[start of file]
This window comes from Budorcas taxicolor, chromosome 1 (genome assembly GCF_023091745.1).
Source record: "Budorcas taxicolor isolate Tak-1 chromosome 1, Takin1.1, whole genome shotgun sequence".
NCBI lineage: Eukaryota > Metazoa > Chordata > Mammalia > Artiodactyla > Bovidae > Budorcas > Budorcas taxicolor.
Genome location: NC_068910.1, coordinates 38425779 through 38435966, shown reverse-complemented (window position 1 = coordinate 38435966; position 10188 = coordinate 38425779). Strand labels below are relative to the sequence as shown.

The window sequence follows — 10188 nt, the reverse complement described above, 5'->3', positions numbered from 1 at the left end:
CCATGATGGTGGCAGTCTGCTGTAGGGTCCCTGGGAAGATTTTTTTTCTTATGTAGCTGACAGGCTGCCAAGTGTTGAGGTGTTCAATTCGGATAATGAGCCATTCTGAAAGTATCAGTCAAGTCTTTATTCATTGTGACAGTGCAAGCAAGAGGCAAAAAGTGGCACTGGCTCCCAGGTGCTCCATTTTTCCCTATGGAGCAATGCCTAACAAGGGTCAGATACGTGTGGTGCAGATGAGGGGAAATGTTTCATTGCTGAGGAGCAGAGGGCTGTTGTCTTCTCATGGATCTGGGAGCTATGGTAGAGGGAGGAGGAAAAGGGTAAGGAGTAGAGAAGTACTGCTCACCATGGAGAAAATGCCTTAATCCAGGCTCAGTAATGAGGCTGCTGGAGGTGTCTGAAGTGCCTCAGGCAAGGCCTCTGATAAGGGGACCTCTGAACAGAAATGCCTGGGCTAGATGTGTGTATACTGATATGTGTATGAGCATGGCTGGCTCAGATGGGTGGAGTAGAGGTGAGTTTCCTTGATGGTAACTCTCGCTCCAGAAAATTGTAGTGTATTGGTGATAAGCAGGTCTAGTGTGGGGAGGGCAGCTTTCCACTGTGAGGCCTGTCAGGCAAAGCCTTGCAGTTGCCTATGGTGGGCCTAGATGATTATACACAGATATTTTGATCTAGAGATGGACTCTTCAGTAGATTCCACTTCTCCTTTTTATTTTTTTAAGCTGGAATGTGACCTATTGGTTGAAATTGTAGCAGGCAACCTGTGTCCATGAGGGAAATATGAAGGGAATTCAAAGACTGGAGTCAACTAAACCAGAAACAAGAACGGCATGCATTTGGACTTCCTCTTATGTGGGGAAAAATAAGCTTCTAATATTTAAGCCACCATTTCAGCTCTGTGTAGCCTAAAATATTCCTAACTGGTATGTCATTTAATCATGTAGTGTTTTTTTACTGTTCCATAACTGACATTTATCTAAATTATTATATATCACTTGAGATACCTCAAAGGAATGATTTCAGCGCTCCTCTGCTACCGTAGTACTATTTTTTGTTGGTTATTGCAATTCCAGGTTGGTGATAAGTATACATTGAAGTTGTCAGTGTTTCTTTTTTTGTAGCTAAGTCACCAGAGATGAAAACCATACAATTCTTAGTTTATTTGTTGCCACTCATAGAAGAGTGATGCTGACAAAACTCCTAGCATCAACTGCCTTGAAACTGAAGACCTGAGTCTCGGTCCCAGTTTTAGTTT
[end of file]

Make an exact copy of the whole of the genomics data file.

This window comes from Budorcas taxicolor, chromosome 1 (genome assembly GCF_023091745.1).
Source record: "Budorcas taxicolor isolate Tak-1 chromosome 1, Takin1.1, whole genome shotgun sequence".
NCBI lineage: Eukaryota > Metazoa > Chordata > Mammalia > Artiodactyla > Bovidae > Budorcas > Budorcas taxicolor.
Genome location: NC_068910.1, coordinates 38425779 through 38435966, shown reverse-complemented (window position 1 = coordinate 38435966; position 10188 = coordinate 38425779). Strand labels below are relative to the sequence as shown.

The window sequence follows — 10188 nt, the reverse complement described above, 5'->3', positions numbered from 1 at the left end:
CCATGATGGTGGCAGTCTGCTGTAGGGTCCCTGGGAAGATTTTTTTTCTTATGTAGCTGACAGGCTGCCAAGTGTTGAGGTGTTCAATTCGGATAATGAGCCATTCTGAAAGTATCAGTCAAGTCTTTATTCATTGTGACAGTGCAAGCAAGAGGCAAAAAGTGGCACTGGCTCCCAGGTGCTCCATTTTTCCCTATGGAGCAATGCCTAACAAGGGTCAGATACGTGTGGTGCAGATGAGGGGAAATGTTTCATTGCTGAGGAGCAGAGGGCTGTTGTCTTCTCATGGATCTGGGAGCTATGGTAGAGGGAGGAGGAAAAGGGTAAGGAGTAGAGAAGTACTGCTCACCATGGAGAAAATGCCTTAATCCAGGCTCAGTAATGAGGCTGCTGGAGGTGTCTGAAGTGCCTCAGGCAAGGCCTCTGATAAGGGGACCTCTGAACAGAAATGCCTGGGCTAGATGTGTGTATACTGATATGTGTATGAGCATGGCTGGCTCAGATGGGTGGAGTAGAGGTGAGTTTCCTTGATGGTAACTCTCGCTCCAGAAAATTGTAGTGTATTGGTGATAAGCAGGTCTAGTGTGGGGAGGGCAGCTTTCCACTGTGAGGCCTGTCAGGCAAAGCCTTGCAGTTGCCTATGGTGGGCCTAGATGATTATACACAGATATTTTGATCTAGAGATGGACTCTTCAGTAGATTCCACTTCTCCTTTTTATTTTTTTAAGCTGGAATGTGACCTATTGGTTGAAATTGTAGCAGGCAACCTGTGTCCATGAGGGAAATATGAAGGGAATTCAAAGACTGGAGTCAACTAAACCAGAAACAAGAACGGCATGCATTTGGACTTCCTCTTATGTGGGGAAAAATAAGCTTCTAATATTTAAGCCACCATTTCAGCTCTGTGTAGCCTAAAATATTCCTAACTGGTATGTCATTTAATCATGTAGTGTTTTTTTACTGTTCCATAACTGACATTTATCTAAATTATTATATATCACTTGAGATACCTCAAAGGAATGATTTCAGCGCTCCTCTGCTACCGTAGTACTATTTTTTGTTGGTTATTGCAATTCCAGGTTGGTGATAAGTATACATTGAAGTTGTCAGTGTTTCTTTTTTTGTAGCTAAGTCACCAGAGATGAAAACCATACAATTCTTAGTTTATTTGTTGCCACTCATAGAAGAGTGATGCTGACAAAACTCCTAGCATCAACTGCCTTGAAACTGAAGACCTGAGTCTCGGTCCCAGTTTTAGTTT